Social distancing is hitting some people a lot harder than others.
Of course, there are huge inequities that are making life harder for a lot of people, even if they don't know anyone infected with the coronavirus. Distancing is pointing out long-standing inequalities in living situations (how much can you distance when you live in an apartment with an elevator, and get to work on public transit?) and, above all, in internet access. Here in New Mexico, rural residents, especially on the pueblos and reservations, often can't get a decently fast internet connection at any price. I hope that this will eventually lead to a reshaping of how internet access is sold in the US; but for now, it's a disaster for students trying to finish their coursework from home, for workers trying to do their jobs remotely, and for anyone trying to fill out a census form or an application for relief.
It's a terrible problem, but that's not really what this article is about. Today I'm writing about the less tangible aspects of social distancing, and its implications for introverts and extroverts.
I see people going crazy for lack of social contact, desperate to latch on to the next Zoom meeting they can find.
My husband and me? Not so much. We're mostly at home anyway. We communicate with lots of people through email, chat, or other electronic means. Social distancing just isn't that big a change. Going to the store is a lot trickier, with gloves and masks, but mostly it means that we go to a lot fewer meetings ... which is kind of a relief to both of us.
It comes down to the difference between introverts and extroverts. There are lots of different definitions of the terms, and not everyone agrees, in the definition that makes the most sense to me, it boils down to energy. An extrovert is energized by being around other people. An introvert may enjoy socializing, may like other people, but it takes energy; after a while you have to get some alone-time to recharge.
Lots of research and books in the past ten years or so have studied the difference. Society is designed for extroverts; most jobs and organizations involve a lot of meetings, far more than necessary to do the job. Introverts find that exhausting.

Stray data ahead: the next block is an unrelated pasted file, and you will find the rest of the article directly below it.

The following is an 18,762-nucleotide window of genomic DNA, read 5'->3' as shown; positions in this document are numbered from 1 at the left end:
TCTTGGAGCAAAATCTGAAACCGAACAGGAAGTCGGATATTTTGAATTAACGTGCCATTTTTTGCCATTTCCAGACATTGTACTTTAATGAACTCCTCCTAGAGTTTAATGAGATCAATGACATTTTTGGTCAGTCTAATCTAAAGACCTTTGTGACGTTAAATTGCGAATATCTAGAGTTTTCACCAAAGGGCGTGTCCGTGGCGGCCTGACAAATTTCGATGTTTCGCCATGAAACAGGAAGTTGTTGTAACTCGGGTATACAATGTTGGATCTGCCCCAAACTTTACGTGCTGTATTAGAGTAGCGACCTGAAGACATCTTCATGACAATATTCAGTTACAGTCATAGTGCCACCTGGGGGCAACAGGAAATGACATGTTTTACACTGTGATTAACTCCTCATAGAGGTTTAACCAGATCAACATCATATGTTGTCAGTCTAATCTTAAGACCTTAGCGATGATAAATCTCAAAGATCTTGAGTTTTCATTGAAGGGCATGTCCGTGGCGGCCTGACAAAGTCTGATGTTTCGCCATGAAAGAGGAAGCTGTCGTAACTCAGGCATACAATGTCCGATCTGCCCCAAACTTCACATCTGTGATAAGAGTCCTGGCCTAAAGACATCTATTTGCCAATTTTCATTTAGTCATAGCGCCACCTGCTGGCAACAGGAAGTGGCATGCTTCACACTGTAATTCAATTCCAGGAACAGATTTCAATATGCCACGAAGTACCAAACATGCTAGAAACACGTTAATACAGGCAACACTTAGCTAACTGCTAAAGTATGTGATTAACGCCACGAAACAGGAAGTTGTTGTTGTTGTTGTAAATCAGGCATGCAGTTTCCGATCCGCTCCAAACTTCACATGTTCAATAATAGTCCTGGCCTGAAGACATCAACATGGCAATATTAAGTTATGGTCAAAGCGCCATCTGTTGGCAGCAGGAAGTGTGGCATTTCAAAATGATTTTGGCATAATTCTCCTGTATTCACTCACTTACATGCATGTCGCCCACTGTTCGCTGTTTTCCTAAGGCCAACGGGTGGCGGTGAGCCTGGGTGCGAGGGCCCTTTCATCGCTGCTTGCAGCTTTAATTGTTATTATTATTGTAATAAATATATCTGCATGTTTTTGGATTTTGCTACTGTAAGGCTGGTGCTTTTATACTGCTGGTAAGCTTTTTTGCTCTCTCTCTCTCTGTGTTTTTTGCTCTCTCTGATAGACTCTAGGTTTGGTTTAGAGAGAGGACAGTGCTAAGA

Now, when we can't have meetings in person, all the extroverts who run things are going crazy so they're Zooming this and Skyping that. There are more meetings than ever. I had a couple weeks when I had multiple video meetings every day.
Linus Torvalds, creator of the Linux operating system (which is developed entirely remotely, by developers across the world communicating electronically with each other), was interviewed a few weeks ago on how to work from home effectively: Pet the cat, own the bathrobe: Linus Torvalds on working from home.
He says, "Don't try to re-create an office from your home. ... If you spend hours in online meetings from home, instead of spending hours in meetings at the office like you used to, you've just taken the worst part of office life, and brought it home, and made it even worse."
The most important thing, he says, is "make it asynchronous, not some 'now everybody needs to attend this stupid web meeting to let everybody else know what they've been doing or what they should do.'" Decisions in kernel development are made mostly via email; there's no requirement that a developer in India and a developer in London have to be awake at the same time, sitting in hours of video calls while someone drones on about how things should be designed.
That's something that extroverts don't get. If they don't see your face in front of them the whole time the discussion is taking place, it seems, they aren't comfortable with the decision that results.
I initially wondered if social distancing might be a chance to change that paradigm, to make the world friendlier for the 33-50% of people who are introverted. Sadly, so far, it hasn't happened; instead, we have wall to wall Zoom meetings, which stresses out the introverts and excludes people, whether introverts or extroverts, who don't have the internet bandwidth for Zoom meetings all day.
If you're in an organization, give it some thought. Think about whether you really need all those video conferences; could you possibly make decisions using email discsussions instead? Your introverted members will thank you.
[ 13:57 May 09, 2020 More tech | permalink to this entry | comments ]